Making an Impression: The Display of Maps in Sixteenth-Century Venetian Homes
By Genevieve Carlton
Imago Mundi: The International Journal for the History of Cartography, Volume 64, Number 1, 2012
Abstract: Sixteenth-century Venetians decorated the walls of their homes with maps as well as pictures of all kinds. A large corpus of inventories of household goods records the location of these wall decorations and, together with books offering advice on the display of maps, provides evidence that maps were intentionally placed in the most public spaces in the house.
The manuals also confirm the impression gained from the inventories that the maps were valued for their ability to construct a public identity for the owner. They were versatile objects that could demonstrate that the owner was a cultured, cosmopolitan man educated about the world, reinforce his professional or trade standing, or enhance a military persona, all to the glorification of the family name.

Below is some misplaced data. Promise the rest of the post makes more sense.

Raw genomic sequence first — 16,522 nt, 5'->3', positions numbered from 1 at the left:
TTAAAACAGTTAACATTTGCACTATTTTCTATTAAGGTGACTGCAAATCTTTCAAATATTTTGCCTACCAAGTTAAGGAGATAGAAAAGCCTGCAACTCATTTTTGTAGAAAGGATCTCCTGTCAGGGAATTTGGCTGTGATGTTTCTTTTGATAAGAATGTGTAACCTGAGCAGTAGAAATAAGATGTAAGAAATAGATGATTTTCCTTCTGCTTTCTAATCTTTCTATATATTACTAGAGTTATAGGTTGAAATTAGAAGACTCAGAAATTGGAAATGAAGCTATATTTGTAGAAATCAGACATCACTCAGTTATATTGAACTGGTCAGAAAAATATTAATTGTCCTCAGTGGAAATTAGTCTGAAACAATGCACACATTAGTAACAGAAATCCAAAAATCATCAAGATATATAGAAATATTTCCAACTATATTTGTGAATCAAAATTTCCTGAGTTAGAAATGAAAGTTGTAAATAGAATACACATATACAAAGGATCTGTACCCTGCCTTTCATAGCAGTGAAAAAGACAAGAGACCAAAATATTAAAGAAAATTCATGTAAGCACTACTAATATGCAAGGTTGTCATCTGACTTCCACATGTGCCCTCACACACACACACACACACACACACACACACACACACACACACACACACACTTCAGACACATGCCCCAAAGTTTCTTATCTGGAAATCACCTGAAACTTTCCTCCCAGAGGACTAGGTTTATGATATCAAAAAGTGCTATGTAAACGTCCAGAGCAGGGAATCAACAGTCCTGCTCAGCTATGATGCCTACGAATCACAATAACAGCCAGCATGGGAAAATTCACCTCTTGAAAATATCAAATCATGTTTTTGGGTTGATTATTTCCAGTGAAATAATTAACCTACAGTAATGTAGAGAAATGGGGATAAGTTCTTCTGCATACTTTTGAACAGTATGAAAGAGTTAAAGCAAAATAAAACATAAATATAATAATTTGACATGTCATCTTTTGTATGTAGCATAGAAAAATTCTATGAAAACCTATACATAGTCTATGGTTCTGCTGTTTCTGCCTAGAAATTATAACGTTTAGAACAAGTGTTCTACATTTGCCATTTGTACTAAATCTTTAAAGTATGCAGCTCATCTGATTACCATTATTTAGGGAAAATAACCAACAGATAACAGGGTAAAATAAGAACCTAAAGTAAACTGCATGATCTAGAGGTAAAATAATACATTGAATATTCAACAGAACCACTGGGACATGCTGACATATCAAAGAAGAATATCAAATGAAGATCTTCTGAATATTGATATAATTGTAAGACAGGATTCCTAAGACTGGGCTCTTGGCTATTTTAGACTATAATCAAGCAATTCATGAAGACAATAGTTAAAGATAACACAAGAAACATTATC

Introduction: When Federico da Porto walked into the house of Venice’s prominent diarist Marino Sanudo (1466–1536) in the early years of the sixteenth century, he was struck particularly by the contents of one specific part of the home. Da Porto, a gentleman from Vicenza, described the experience in a Latin epigram he sent to Sanudo after the visit. Re-enacting the tour through Sanudo’s home, da Porto wrote,
‘[T]hen you ordered me to ascend the staircase of the palace; we moved upward little by little: at the top stood a spacious portego. And here we entered a sea of singular objects; nor can the wall be seen anywhere, not any part is empty. Here you could see the various races of mankind, their outward features described; here you could see a thousand new things.’